DG: Well, it’s one of these things that’s a little different than when I was an athlete, you know, because back in the 70s and 60s, you probably would have played, right, next week, you know? It’s just the way it is. But now, you’re a little smarter. You’re looking out for longevity. You’re looking out more for the kid. And what you do is you take care of that kid, and you teach him that he’s got an ankle that got broken, and you know what? How much of that part of the body is that ankle? Maybe it’s 15%, 10%, 5%. And you know, you can heal pretty fast when you’re doing some things for the rest of your body. And that doesn’t mean you go right back in there and you get injured again. You don’t put yourself back in that combat. But you can utilize and do a lot of the other things for the rest of your body to keep your conditioning intact. And all of a sudden, you’ll say let’s take that kid and say okay, you can be one of the first guys to come back quicker than ever, and be totally healthy if you do this and do that. And so that’s kind of the way I work. And I had some guys that actually were able to come back with pretty devastating injuries, but you know, quicker than most. So you’ve got to be for longevity as well.
HH: One more short segment coming up with Dan Gable, obviously an inspirational guy.
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HH: Thanks to everyone for making today’s show possible, especially my guest, Dan Gable, of course famed wrestling coach at University of Iowa, Olympian in 1972, talking to me about the Foxcatcher movie. I really appreciate it, Dan, that you’d spend the time. I want everyone to go to www.dangable.com. And if you want a great speaker, you can book him over there. And his book will come out in March, and we’ll talk about that. I didn’t want to let you get away, though, Dan Gable, without asking you the 1972 Olympics are seared in a lot of our memories, if you’re the right age, and I was 16 at the time, because of the terrorism incident. We’ve only got a couple of minutes, but how in the world did that impact someone like you in the middle of your life’s dream to suddenly be involved in a terrorism incident at the same time that you’re wrestling the Soviets for taking over the world that they dominated?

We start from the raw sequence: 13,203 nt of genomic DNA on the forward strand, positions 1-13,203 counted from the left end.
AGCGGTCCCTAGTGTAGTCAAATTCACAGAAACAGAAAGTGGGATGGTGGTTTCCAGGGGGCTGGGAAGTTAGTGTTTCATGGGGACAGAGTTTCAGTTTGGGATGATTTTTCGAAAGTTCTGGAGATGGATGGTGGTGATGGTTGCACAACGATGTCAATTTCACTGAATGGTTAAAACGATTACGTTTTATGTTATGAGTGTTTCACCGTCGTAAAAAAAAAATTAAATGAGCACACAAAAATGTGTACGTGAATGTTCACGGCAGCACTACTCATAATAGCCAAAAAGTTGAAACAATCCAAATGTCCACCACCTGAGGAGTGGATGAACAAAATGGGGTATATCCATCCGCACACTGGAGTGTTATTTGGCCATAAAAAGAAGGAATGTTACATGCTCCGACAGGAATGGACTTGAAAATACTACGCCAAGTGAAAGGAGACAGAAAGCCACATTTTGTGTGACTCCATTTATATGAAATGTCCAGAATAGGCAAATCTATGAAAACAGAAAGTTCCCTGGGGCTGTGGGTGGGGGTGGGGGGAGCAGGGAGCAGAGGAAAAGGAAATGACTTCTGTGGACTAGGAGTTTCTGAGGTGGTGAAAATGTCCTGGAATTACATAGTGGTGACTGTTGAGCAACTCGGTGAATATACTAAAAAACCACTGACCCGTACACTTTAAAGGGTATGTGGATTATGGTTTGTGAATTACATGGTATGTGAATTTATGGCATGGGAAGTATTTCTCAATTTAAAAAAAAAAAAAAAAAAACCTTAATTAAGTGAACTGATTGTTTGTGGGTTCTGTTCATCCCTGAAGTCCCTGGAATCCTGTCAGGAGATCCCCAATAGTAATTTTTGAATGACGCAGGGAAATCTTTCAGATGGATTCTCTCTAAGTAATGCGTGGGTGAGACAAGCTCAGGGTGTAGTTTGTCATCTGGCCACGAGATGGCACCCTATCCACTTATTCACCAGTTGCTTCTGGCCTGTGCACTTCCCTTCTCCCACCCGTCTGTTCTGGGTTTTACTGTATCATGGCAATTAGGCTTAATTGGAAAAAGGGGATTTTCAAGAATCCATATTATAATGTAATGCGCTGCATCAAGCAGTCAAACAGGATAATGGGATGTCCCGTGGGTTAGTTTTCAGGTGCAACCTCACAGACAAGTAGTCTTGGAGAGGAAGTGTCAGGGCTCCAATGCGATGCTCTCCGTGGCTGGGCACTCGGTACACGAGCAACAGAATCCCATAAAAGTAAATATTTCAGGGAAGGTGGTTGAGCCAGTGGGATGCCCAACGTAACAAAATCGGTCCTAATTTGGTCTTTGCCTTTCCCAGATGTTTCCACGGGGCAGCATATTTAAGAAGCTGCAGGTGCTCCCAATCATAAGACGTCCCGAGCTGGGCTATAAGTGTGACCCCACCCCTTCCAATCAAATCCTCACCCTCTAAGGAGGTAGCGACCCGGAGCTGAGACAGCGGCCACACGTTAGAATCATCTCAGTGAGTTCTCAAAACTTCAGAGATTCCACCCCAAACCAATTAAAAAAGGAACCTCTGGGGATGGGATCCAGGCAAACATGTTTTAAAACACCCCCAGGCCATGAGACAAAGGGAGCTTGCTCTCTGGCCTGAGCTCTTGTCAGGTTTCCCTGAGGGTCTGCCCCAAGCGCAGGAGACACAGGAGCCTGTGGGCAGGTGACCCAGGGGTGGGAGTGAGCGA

DG: It wasn’t a problem for me, because you know, I’m pretty one-dimensional at that time. I probably feel like it’s more of a problem now as I look back into what took place. I was, I have to tell you, though, that I was already done with my competition. And so you know, if there was going to be somebody that could have competed after that, it would have me, but you know, it’s one of those things that I’m thankful that my competition was over, because I saw some of these next wrestlers that had to compete later just seem like they fell apart a little bit. But I think it’s kind of how you’re prepared. And you know, I was definitely prepared, and especially when the whole country vows to beat you like Russia. So you know, it’s one of these things that you learn later that maybe that focus is unbelievable, but as you get older, you say well, I should have looked a little bit more. But I don’t think so.
HH: All right, and my last question, it’s an unfair one, because you obviously coach a kid for years and years. And so I’m asking you to put it, condense it down into a minute, two minutes. What’s the most important thing for a young athlete to know when they’re beginning?
DG: Yeah, young athletes need to learn how to compete. That’s probably the hardest thing that he can do. And you know, when there’s a football game or a baseball game, and there’s a lot of down time where you’re actually involved. In wrestling, it’s less of a down time, because you’re actively, you’re sitting on the bench, or you’re wrestling. And when you’re wrestling, you are wrestling, or you’re out of it. So you know, there’s just some down time that you have to be more focused on, and you learn how to compete, When you learn how to compete at the highest level, that means even during the down time, you’re still competing. So that’s probably the best thing I can give a guy. And I just wanted to thank you, too, because I see where you’ve got a couple of degrees from Harvard and Michigan, I believe.
HH: Yeah, you got it.
DG: And you know what? Those two schools are on my radar, because they both have wrestling, and good wrestling, and so I want to appreciate that.
HH: Oh, Coach Gable, I appreciate it. We’ll talk again in March when the new book comes out. In the meantime, have a great Christmas holiday. And I’m sure I’m going to be seeing you everywhere. I’m glad I got to you first, because anyone who wants any comment on Foxcatcher better find you. And I’m glad we got there first. Thank you, Dan Gable.
End of interview.